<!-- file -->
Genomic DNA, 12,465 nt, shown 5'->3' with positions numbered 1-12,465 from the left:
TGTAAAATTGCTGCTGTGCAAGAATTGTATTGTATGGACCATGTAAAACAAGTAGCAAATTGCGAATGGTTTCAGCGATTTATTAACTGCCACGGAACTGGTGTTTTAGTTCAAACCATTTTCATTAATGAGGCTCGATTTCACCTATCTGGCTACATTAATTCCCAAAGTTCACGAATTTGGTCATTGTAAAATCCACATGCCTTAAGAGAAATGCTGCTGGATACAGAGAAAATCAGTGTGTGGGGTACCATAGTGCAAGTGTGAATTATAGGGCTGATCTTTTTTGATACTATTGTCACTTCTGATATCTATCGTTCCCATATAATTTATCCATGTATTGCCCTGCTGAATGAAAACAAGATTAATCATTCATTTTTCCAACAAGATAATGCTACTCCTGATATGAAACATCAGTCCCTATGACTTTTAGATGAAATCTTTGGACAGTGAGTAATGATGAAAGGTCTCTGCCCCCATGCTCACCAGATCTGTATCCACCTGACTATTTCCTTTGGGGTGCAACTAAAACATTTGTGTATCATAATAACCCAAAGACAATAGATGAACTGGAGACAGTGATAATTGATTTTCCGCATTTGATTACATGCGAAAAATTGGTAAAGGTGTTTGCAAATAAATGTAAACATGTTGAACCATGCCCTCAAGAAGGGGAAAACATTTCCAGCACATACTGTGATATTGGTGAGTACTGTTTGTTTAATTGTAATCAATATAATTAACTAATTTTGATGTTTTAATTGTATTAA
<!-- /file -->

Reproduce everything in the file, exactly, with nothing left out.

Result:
Genomic DNA, 12,465 nt, shown 5'->3' with positions numbered 1-12,465 from the left:
TGTAAAATTGCTGCTGTGCAAGAATTGTATTGTATGGACCATGTAAAACAAGTAGCAAATTGCGAATGGTTTCAGCGATTTATTAACTGCCACGGAACTGGTGTTTTAGTTCAAACCATTTTCATTAATGAGGCTCGATTTCACCTATCTGGCTACATTAATTCCCAAAGTTCACGAATTTGGTCATTGTAAAATCCACATGCCTTAAGAGAAATGCTGCTGGATACAGAGAAAATCAGTGTGTGGGGTACCATAGTGCAAGTGTGAATTATAGGGCTGATCTTTTTTGATACTATTGTCACTTCTGATATCTATCGTTCCCATATAATTTATCCATGTATTGCCCTGCTGAATGAAAACAAGATTAATCATTCATTTTTCCAACAAGATAATGCTACTCCTGATATGAAACATCAGTCCCTATGACTTTTAGATGAAATCTTTGGACAGTGAGTAATGATGAAAGGTCTCTGCCCCCATGCTCACCAGATCTGTATCCACCTGACTATTTCCTTTGGGGTGCAACTAAAACATTTGTGTATCATAATAACCCAAAGACAATAGATGAACTGGAGACAGTGATAATTGATTTTCCGCATTTGATTACATGCGAAAAATTGGTAAAGGTGTTTGCAAATAAATGTAAACATGTTGAACCATGCCCTCAAGAAGGGGAAAACATTTCCAGCACATACTGTGATATTGGTGAGTACTGTTTGTTTAATTGTAATCAATATAATTAACTAATTTTGATGTTTTAATTGTATTAA